Does your addiction affect your loved ones?

As the awareness of mental health issues has been expanded, the acceptance of addiction as a disease has also increased. When people talk about addictions, most assume either drug or alcohol addiction. However, there are many more types that are common. Exercise addiction, food addiction, computer addiction and gambling are all common forms of addiction in today’s society. When someone is addicted to something, they have an impaired control over the behavior, they become preoccupied with the behavior and continue to engage in the behavior despite the negative consequences. Not only can addictive behavior be harmful to one’s self, it can be detrimental to your family and friends. How does all of this impact a relationship? What can we do to reverse some of the unfavorable effects of addiction in a relationship?

Earning her Master’s Degree in Mental Health Counseling from Walden University, Melissa Enoch-DeBerry is owner and founder of Trinity Counseling Services LLC in Charlotte, North Carolina. Following college, Melissa has volunteered with a non-profit organization, Fighting Back, a grant-funded program designed to combat societal ills in lower socioeconomic neighborhoods in Mecklenburg County. She is currently a Licensed Clinical Addiction Specialist and furthering her education to become a Licensed Professional Counselor. To find out more about Melissa Enoch-DeBerry and her practice, Trinity Counseling Services LLC, you can visit their website or call (704) 921-9600 for an appointment.

Is your family dynamic under stress because of a teenagers drug abuse?

Marriages require work from both spouses to strive and grow. When you add children to the mix the marriage becomes a family with more pressure to make things work. With career obligations, chaotic schedules, and responsibilities to your children, there’s not much room for disruption. Adolescent drug abuse can be cause of disruption in the family dynamic.  What steps should you take to rebuild and strengthen the family dynamic when dealing with a child’s drug dependency?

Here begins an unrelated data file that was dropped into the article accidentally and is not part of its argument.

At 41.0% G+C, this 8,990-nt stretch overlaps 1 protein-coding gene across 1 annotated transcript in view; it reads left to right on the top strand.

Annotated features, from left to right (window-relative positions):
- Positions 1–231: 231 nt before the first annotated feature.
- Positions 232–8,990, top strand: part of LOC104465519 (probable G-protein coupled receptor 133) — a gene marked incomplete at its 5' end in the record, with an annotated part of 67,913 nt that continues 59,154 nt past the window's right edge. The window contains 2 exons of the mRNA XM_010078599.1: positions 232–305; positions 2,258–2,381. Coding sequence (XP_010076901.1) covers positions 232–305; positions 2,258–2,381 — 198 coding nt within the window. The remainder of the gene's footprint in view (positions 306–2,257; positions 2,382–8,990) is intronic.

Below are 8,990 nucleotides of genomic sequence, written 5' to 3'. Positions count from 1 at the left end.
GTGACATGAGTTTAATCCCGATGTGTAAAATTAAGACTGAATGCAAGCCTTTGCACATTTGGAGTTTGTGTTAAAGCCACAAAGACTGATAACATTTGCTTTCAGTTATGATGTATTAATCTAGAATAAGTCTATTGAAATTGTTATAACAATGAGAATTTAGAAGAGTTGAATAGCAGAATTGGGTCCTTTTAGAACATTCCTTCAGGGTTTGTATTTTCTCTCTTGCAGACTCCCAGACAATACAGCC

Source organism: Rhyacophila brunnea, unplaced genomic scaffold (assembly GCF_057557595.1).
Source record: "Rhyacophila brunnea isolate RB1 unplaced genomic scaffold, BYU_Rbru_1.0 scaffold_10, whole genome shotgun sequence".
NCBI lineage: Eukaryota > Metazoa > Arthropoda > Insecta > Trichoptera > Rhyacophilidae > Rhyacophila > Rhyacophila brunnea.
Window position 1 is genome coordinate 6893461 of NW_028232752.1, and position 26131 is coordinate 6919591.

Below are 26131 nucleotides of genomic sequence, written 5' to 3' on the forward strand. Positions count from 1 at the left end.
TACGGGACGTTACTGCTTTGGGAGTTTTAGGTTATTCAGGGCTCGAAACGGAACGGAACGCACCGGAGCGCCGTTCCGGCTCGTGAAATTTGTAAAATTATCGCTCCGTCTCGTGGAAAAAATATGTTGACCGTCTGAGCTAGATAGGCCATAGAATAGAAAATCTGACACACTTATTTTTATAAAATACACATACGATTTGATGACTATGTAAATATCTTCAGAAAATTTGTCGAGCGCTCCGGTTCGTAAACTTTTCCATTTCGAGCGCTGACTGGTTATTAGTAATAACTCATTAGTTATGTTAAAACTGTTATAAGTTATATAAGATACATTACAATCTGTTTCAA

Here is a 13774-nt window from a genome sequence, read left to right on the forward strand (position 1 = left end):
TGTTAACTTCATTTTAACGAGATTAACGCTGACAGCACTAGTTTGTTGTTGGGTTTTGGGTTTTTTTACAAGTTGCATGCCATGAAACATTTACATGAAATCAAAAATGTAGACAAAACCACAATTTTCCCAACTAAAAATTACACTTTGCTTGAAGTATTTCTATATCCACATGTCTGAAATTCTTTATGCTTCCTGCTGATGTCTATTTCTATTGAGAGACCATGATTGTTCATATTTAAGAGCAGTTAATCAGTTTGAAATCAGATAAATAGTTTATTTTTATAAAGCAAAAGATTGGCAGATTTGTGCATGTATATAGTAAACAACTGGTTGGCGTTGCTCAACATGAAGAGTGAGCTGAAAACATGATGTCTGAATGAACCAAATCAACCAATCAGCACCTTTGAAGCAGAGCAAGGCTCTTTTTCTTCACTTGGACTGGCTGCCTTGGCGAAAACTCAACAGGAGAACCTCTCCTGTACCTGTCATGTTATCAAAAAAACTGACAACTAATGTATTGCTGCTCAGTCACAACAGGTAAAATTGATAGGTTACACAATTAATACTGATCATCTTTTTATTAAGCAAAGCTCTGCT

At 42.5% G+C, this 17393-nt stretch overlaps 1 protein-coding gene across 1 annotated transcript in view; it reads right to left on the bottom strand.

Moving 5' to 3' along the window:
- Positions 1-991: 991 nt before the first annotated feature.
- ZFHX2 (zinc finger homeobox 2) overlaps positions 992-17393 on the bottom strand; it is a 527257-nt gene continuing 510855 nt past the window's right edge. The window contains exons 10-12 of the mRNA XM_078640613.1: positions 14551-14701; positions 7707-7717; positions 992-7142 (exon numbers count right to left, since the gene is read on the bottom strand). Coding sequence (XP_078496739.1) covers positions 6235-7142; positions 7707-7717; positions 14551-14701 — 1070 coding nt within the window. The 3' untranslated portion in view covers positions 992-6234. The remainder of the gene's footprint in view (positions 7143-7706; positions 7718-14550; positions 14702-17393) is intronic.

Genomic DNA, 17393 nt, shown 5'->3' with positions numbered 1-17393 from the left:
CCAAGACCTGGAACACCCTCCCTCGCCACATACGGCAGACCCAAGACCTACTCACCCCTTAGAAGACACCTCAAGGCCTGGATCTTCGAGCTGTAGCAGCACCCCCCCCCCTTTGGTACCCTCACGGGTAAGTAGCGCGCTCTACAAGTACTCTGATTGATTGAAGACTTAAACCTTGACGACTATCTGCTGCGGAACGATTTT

Earning his Masters Degree in Marriage and Family Therapy from Pfeiffer University, Mr. Jonathan Dotch Sr. is founder of Dotch Counseling Services of Charlotte, where he practices as a Licensed Clinical Addiction Specialist – Associate (LCASA) as well as  a Marriage and Family Therapist (MFT)  Mr. Dotch Sr. is the author of New Choices: Reaping the Benefits from Positive Decisions which is dedicated to troubled youth trying to overcome adversity during the adolescent phase. He has also served others as a mentor youth care-worker for at-risk children and juvenile delinquents, and in community support services.

To find out more about Mr. Jonathan Dotch Sr. and his practice, Dotch Counseling Services of Charlotte, you can visit their website or call (704) 729-4486 for an appointment.

The great paradox of wealth… As the money increases, do happiness and satisfaction increase too?

Despite the wonderful things money can provide, there is also a great deal of responsibility that comes with teaching and maintaining good moral standing with regard to wealth. Society has taught us that having a lot of money paves the way for increased power, higher social standing and a comfortable life. Unfortunately, however, complications arise when couples and families have a lot of money but fail to model and teach things like ethics, boundaries and respect for consequences.

Oftentimes, entitlement, depression, anxiety and substance abuse are strongly correlated with increases in wealth, and according to our guest Rob Danzman, a systemic type of narcissism can even develop as an outward family value.

Rob is the owner and clinical director of Fonthill Counseling in Chapel Hill, NC. With more than a decade of experience helping families work out difficult issues like substance abuse, mental illness and academic problems, Rob has seen his fair share of complicated. The good news is, Rob has solutions for some of these issues and is joining us to share pointers on building strong family values and goals.

To find out more about Rob and his practice, visit their website or call (919) 351-5838 to schedule an appointment.